Carlin’s Jean-Eric Vergne regained the lead of the British F3 International championship as the series visited Hockenheim, winning both the first and third races with ease from pole.
He now holds a 34-point advantage over Oli Webb, with James Calado a further 39 back. Both of the British drivers struggled over the weekend with penalties, race pace and off-track adventures, and it was the Brazilian rivals Gabriel Dias of Hitech and Carlin’s Adriano Buzaid who provided much of the opposition.
Qualifying: Vergne quick, clean and efficient
Vergne earned both pole positions at stake as the only driver to set a sub 1min 34sec lap, and was also one of the lesser offenders when the field developed the habit of cutting corners during their qualifying runs and the stewards started dishing out penalties.
What’s more, the Carlin driver did it despite reliability issues that restricted his time on track. “I only got about four flying laps before the engine developed some problems. I was quite lucky,” he said.
Behind him were Dias and Buzaid, with William Buller and Webb fourth and fifth as the best-placed British drivers. Rupert Svendsen-Cook qualified eighth and Daniel McKenzie 10th.
Other Brits in the International class included Calado in 12th after losing some of his best times to penalties, Alex Brundle in 13th, Wayne Boyd making his return to the series in 15th, Jay Bridger in 17th and Hywel Lloyd in 21st.
Race one: Lights-to-flag victory for Vergne
It took three attempts to start the weekend’s opening race as Dias suffered repeated clutch problems and was eventually relegated to starting from the pitlane – but, when it did begin, Vergne wasted no time in building a winning lead.
Never behind at any point in the race, the Carlin Frenchman’s victory was made even more emphatic by his rivals’ continued inability to avoid cutting corners. Buzaid lost second place to a penalty, and Buller and Daisuke Nakajima might also have had podiums had they kept their noses cleaner.
Webb, who had led the championship coming into the weekend, seized third from Jazeman Jaafar but then suffered a double dose of handling problems, running off track twice to eventually finish eighth.
At the end, it was Jaafar who finished second, ahead of McKenzie who took his first International Class podium. Calado was fourth ahead of the recovering Buzaid, then Bridger and Dias.
Webb’s eighth place gave him pole for the second race when Vergne made the draw for the partially-reversed grid, while Buller was 10th behind National Class runner James Cole. Svendsen-Cook was 12th, Brundle 15th, Boyd 17th and Lloyd 20th.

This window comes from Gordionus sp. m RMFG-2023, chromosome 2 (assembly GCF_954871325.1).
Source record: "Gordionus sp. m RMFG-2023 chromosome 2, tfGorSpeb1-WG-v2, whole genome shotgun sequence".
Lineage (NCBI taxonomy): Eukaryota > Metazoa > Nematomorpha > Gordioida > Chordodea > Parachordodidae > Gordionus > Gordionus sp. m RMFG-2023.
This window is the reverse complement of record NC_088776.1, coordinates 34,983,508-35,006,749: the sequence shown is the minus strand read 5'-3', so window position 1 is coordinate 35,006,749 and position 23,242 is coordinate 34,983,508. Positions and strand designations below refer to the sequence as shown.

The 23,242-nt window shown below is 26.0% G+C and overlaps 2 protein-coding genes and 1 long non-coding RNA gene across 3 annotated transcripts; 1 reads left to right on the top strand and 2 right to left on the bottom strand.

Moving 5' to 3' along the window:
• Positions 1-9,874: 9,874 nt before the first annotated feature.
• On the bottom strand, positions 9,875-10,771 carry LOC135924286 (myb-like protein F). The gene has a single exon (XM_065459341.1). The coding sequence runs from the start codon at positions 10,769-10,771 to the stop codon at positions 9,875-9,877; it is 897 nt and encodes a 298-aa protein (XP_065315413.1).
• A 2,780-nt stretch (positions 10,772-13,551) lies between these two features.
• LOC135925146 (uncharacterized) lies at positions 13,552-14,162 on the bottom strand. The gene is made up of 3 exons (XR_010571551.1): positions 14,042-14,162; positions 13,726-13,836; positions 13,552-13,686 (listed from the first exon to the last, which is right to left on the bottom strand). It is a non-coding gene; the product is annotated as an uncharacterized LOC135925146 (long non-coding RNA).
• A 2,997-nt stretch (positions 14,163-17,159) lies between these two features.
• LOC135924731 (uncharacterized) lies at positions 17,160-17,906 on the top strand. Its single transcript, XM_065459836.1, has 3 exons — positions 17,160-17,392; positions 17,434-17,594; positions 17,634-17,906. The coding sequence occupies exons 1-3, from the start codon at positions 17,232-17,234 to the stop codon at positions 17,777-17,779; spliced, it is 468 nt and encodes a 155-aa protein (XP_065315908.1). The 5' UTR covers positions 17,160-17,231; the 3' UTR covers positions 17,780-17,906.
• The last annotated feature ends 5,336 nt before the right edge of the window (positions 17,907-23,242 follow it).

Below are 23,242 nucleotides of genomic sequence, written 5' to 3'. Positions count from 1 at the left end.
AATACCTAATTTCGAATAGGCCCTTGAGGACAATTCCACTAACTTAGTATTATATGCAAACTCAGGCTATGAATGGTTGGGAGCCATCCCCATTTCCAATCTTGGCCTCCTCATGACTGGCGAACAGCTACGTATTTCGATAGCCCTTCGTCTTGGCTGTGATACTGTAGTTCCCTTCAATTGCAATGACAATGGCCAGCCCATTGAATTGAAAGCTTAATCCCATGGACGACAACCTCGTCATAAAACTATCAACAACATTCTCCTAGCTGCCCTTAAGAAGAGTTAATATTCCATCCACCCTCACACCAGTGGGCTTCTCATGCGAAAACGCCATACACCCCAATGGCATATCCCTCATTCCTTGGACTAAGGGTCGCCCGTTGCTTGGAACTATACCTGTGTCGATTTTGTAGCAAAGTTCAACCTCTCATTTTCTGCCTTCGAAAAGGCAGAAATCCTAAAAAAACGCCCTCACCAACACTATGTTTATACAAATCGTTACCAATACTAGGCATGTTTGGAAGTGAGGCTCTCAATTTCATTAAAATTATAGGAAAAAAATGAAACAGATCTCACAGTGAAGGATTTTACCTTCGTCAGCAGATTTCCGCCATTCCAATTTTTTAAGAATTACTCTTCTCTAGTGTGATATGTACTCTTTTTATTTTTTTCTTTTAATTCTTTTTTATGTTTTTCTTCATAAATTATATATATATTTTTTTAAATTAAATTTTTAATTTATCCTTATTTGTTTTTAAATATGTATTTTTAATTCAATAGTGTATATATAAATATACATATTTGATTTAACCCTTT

Race two: Dias makes lemonade from lemons
Gabriel Dias could have been forgiven for thinking the stars were aligned against him in the second Hockenheim race – first his race kit and helmet were trapped in the team truck behind a jammed door until moments before the off, and then the new clutch his team gave him after his first-race woes led to him bogging down at the start and losing second place.
But once the race settled down and he got to grips with the changes to his car he was unbeatable, hoovering up first Buzaid and then Webb to take a winning lead with five laps remaining. He said: “The car was just so good – so good that I could catch the guys in front easily. It was so superior I could just drive straight past them. Great work from the team.”
A rather shell-shocked Webb added: “We knew that Dias would be quicker, he had newer tyres than us because we opted to save ours for the third race – but we didn’t think he’d be that quick.”
Behind Dias, Webb and Buzaid was Bridger, who resisted race-long pressure from Vergne to take an excellent fourth. Calado was sixth and Buller seventh despite the best efforts of Jaafar. Svendsen-Cook finished ninth and McKenzie 11th, with Brundle, Boyd and Lloyd filling 14th – 16th places.
Race three: Another big win for Vergne
Another dominant win for Vergne, in which he took the flag more than 21 seconds ahead of his rivals in a 25-lap race, showed he had shaken off the disappointment of his poor performance at his home races in Magny-Cours the previous weekend.
He said: “It was an easy race for me, to be honest it was like a 40-minute qualifying session. The car was amazing and really easy to push with. Now I can forget last weekend – after Magny-Cours I was feeling really bad, really upset and angry and I wanted to come here and put things right.”
If Dias and Buzaid thought they would be battling for second as they watched Vergne disappear into the distance, they were proved wrong by first Buller and then Jaafar, who passed them to fill the lower steps of the podium.
Calado fought through from a poor qualification position to finish sixth, while Svendsen-Cook took eighth. Brundle was 10th and Webb 11th after a drive-through. Bridger finished 12th and was awarded the Sunoco Driver of the Weekend prize, while Boyd was 13th, Lloyd 15th and McKenzie 16th.